Sunday, June 2, 2024

Journal Impact Numbers

Environmental & Science Education, STEM, Nature of Science, History of Science

Ed Hessler

How to judge the merits of a scientific paper is the subject of Jonathan Jarry's OSS column titled What a Journal Impact Factor Is and Isn't.  

Jarry writes that "You may have heard of the impact factor. It is a number given to an academic journal (think Nature or The New England Journal of Medicine) which is often erroneously used a proxy for how good the papers it publishes really are. If the journal has a high impact factor, it must mean the research you will find within it is solid, goes the sentiment; if the number is low, be skeptical."

After a thorough discussion of what impact factors are, Jarry goes on to discuss their misuse. He closes by writing "Ultimately, how good a paper is can be difficult to evaluate by someone who is not an expert in the field, but a few rules of thumb can help us eliminate many of the worst offenders in the health sciences: the lack of a control group, a small number of participants, and research exclusively done on animals should always make us skeptical that the findings are real and will apply in humans."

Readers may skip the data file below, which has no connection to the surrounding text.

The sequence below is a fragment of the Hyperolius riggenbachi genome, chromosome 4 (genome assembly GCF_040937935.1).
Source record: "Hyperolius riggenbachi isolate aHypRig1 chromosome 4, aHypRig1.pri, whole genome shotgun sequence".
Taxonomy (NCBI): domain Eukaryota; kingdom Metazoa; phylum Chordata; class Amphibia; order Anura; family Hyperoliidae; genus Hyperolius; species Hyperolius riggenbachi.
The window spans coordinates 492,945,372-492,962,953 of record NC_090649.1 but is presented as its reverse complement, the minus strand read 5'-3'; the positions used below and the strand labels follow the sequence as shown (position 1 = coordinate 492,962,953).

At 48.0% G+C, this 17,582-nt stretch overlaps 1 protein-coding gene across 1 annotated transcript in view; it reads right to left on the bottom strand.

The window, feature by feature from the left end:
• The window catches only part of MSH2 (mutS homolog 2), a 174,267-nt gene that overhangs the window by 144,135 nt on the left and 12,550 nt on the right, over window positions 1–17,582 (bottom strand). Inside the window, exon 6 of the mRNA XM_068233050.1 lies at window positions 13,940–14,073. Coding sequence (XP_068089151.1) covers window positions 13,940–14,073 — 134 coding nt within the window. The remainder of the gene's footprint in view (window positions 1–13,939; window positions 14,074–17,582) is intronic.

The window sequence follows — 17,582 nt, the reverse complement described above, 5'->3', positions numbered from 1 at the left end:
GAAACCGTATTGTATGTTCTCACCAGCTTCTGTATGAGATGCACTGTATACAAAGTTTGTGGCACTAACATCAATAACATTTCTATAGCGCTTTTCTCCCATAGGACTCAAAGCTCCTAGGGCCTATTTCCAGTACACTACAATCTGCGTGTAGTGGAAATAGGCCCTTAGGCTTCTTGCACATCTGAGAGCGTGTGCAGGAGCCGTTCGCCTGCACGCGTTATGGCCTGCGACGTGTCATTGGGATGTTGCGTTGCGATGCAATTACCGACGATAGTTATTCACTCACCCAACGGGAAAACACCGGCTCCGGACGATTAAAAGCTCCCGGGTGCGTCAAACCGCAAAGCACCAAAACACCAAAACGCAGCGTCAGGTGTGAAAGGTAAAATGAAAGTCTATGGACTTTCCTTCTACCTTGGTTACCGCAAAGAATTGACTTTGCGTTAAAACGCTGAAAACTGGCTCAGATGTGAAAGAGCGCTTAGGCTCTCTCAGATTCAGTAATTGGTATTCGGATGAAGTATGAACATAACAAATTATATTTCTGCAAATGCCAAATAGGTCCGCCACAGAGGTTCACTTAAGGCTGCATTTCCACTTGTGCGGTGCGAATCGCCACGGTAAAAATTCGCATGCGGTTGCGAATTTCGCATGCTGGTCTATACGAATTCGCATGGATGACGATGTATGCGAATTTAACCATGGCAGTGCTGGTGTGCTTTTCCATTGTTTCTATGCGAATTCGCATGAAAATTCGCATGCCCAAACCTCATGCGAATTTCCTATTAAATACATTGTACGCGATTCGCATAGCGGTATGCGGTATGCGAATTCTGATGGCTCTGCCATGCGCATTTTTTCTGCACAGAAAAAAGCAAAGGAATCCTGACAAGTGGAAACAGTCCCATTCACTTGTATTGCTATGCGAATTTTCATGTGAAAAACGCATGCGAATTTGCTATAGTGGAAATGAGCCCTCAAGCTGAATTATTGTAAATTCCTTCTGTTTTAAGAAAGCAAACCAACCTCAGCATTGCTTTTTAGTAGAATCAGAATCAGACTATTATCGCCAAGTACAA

The underlined emphasis is his which is a link to a previously published column on separating the proverbial wheat from the chaff. Below is the take-home message he wrote for that column.

- "Figuring out the trustworthiness and relevance of a scientific paper first requires identifying what kind of study it is (if it even is a study), which helps us know if the evidence is likely to be strong or weak

- "There are red flags that should reduce our trust in the evidence presented in a paper, such as the absence of a control group, a very small number of research participants, and a spotlighting of a positive secondary result when the main outcome the study was designed to look at was negative

- "Evaluating the worth of a paper can be helped by having many scientists look at it, which is why data detectives who spend their spare time denouncing bad papers are helpful, as well as websites like PubPeer and Retraction Watch"

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